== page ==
The first lesson is how to regain his voice, and Dogwelder can regain his ability to speak by sticking his hand up the behind of a dead dog and using it as a puppet. It’s ludicrous and disturbing, but also very funny because of the gravity Ennis and Braun give to this discovery. There’s a sense of triumph when Dogwelder successfully gets his hand up the dog’s ass; this is Dogwelder’s version of an iconic superhero image like Superman breaking through chains, and it’s one that encapsulates the dark sense of humor that permeates Ennis’ superhero work.
While Constantine is helping Dogwelder on his path to self-realization, the rest of Section Eight is dealing with The Spectre, the celestial spirit of vengeance looking for Section Eight member Baytor. Adding The Spectre is a quick way to raise the stakes of a story, but Ennis also uses him to take some shots at DC’s tendency to reboot and restructure it’s continuity. The Spectre can’t remember what Baytor looks like because his likeness was lost in one of these reshuffles, and he takes this opportunity to complain about how much work these continuity changes create for the people re-ordering reality afterward.
The Spectre scenes mine humor from the grandiosity of the character; Braun draws him as a gigantic scowling presence, and even when The Spectre isn’t in the panel, colorist John Kalisz keeps him looming over the visuals using a predominantly green palette. Pat Brosseau’s lettering reinforces that massive scale by presenting all of The Spectre’s words in large green letters with no balloons, and the exaggeration of all those visual elements makes The Spectre’s low-key dialogue all the more hilarious. He’s doing the scary spirit of vengeance thing when he first appears to demand Baytor, but once he reveals that he doesn’t know what Baytor actually looks like, The Spectre’s language becomes more casual. He starts to sound like any other person frustrated by their job, and all he wants is to find this guy, send him to hell, and move on to the next thing on his to-do list.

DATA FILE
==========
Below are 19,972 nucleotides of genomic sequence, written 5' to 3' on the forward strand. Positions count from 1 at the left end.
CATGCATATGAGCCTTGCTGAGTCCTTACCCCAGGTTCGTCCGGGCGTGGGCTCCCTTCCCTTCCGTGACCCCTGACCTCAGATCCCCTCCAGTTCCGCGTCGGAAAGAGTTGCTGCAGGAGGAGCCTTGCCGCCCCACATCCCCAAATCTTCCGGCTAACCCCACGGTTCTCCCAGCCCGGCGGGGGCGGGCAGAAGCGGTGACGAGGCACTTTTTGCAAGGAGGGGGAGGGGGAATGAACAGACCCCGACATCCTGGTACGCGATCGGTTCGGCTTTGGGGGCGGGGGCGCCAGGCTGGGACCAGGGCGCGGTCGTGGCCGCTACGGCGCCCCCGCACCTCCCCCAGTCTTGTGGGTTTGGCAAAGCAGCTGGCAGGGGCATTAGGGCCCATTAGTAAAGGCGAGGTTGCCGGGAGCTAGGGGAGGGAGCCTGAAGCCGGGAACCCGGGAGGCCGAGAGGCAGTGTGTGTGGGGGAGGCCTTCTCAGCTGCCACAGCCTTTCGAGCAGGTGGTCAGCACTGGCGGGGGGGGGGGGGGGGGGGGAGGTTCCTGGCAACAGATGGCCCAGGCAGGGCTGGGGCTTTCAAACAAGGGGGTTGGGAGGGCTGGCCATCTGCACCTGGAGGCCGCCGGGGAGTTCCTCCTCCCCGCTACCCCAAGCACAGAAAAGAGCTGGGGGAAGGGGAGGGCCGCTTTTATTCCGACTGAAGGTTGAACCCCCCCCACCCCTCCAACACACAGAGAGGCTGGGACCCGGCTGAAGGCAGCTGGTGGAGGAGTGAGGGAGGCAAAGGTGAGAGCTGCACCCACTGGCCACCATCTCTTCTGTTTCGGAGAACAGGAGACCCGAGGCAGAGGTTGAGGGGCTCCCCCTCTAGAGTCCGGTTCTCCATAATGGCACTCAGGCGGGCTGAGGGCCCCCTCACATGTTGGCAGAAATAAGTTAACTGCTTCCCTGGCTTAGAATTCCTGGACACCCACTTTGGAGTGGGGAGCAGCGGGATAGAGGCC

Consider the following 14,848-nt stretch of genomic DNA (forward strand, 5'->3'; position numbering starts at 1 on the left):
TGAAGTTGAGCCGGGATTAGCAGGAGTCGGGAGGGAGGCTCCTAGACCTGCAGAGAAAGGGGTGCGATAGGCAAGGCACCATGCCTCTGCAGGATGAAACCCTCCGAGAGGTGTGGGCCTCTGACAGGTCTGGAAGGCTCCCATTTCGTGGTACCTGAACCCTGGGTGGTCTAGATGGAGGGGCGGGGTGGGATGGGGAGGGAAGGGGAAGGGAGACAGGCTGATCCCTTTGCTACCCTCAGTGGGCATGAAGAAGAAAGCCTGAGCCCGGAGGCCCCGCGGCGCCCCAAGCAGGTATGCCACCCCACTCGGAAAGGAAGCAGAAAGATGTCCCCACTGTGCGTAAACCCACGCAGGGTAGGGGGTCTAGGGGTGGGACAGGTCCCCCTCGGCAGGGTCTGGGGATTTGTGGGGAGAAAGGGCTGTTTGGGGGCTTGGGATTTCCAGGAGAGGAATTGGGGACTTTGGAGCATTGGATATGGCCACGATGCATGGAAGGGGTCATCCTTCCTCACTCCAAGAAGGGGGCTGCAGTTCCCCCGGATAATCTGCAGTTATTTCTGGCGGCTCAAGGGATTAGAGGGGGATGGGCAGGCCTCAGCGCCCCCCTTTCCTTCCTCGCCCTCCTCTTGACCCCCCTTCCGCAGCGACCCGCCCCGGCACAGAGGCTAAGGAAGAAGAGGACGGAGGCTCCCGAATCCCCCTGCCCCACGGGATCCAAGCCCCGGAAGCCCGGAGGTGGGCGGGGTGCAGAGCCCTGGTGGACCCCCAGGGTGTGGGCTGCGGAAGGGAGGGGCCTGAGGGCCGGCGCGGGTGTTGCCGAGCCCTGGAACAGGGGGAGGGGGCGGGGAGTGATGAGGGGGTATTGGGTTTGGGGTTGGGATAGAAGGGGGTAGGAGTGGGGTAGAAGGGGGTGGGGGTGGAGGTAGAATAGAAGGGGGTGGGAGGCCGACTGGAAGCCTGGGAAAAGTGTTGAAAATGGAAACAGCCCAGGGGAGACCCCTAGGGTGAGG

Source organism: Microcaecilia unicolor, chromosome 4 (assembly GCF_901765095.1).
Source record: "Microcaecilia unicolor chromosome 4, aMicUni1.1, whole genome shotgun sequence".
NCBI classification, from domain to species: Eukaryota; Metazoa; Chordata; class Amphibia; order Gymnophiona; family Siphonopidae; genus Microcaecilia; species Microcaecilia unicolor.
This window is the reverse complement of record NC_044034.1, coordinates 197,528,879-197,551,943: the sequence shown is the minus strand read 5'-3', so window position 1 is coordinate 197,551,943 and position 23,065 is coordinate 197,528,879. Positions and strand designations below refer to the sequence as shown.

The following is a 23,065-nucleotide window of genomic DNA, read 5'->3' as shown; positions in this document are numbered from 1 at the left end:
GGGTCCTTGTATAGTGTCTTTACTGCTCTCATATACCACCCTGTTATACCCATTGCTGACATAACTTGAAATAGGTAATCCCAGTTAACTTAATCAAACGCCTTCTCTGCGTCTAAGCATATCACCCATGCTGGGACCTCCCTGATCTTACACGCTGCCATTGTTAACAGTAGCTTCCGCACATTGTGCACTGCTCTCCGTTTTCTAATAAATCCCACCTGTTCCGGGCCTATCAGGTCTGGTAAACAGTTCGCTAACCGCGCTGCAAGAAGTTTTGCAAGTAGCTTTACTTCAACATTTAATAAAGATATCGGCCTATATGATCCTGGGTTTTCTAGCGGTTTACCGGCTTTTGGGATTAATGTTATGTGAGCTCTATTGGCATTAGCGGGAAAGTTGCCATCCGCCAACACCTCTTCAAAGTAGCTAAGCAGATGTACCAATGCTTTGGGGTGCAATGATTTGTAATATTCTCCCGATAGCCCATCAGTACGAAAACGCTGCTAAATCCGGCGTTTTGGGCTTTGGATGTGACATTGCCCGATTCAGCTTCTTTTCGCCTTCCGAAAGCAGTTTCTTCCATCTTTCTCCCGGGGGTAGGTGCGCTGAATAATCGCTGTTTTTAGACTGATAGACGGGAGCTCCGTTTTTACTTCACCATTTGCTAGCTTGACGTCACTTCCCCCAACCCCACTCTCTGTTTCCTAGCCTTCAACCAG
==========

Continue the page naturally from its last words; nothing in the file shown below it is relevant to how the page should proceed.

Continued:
To prevent the damnation of his teammate, Sixpack takes a cue from Spartacus and proclaims, “I am Baytor!” The people around him join in to claim Baytor’s identity as their own, and the voices continue to spread throughout the neighborhood. Batman even stops by to throw his fist up and shout “I am Baytor!” from inside the Batmobile, and the creative team’s willingness to make the narrative as ridiculous as possible is admirable. The Spartacus strategy doesn’t work and The Spectre gets the go-ahead from God to damn everyone who claims to be Baytor, but then Dogwelder appears to save the day, scaring The Spectre away when he utters his first words from the dead dog puppet on his hand: “We… are all… Baytor…” It’s totally preposterous, but it effectively deepens the mystery around the true nature of Dogwelder’s ability.
The fact that Dogwelder terrifies the embodiment of God’s vengeance suggests that this miniseries will only be getting bigger as Section Eight hits the road with Constantine, and future issues are taking the team to Egypt and outer space to uncover the mythology behind the Dogwelder legacy. While DC’s Rebirth is proving to be a commercial and creative success by reinvigorating the publisher’s big-name characters, it’s refreshing to see a weird, irreverent book like Sixpack And Dogwelder make it to stands, even if it’s just a miniseries. All-Star Section Eight was just a miniseries too, but that didn’t prevent the characters’ stories from continuing on after the book ended. Tangential miniseries like Ennis’ recent works allow greater creative freedom than ongoing titles rooted in the current events dominating the larger superhero line, and that freedom has resulted in sharp, delightful superhero satire from Ennis and his artistic collaborators.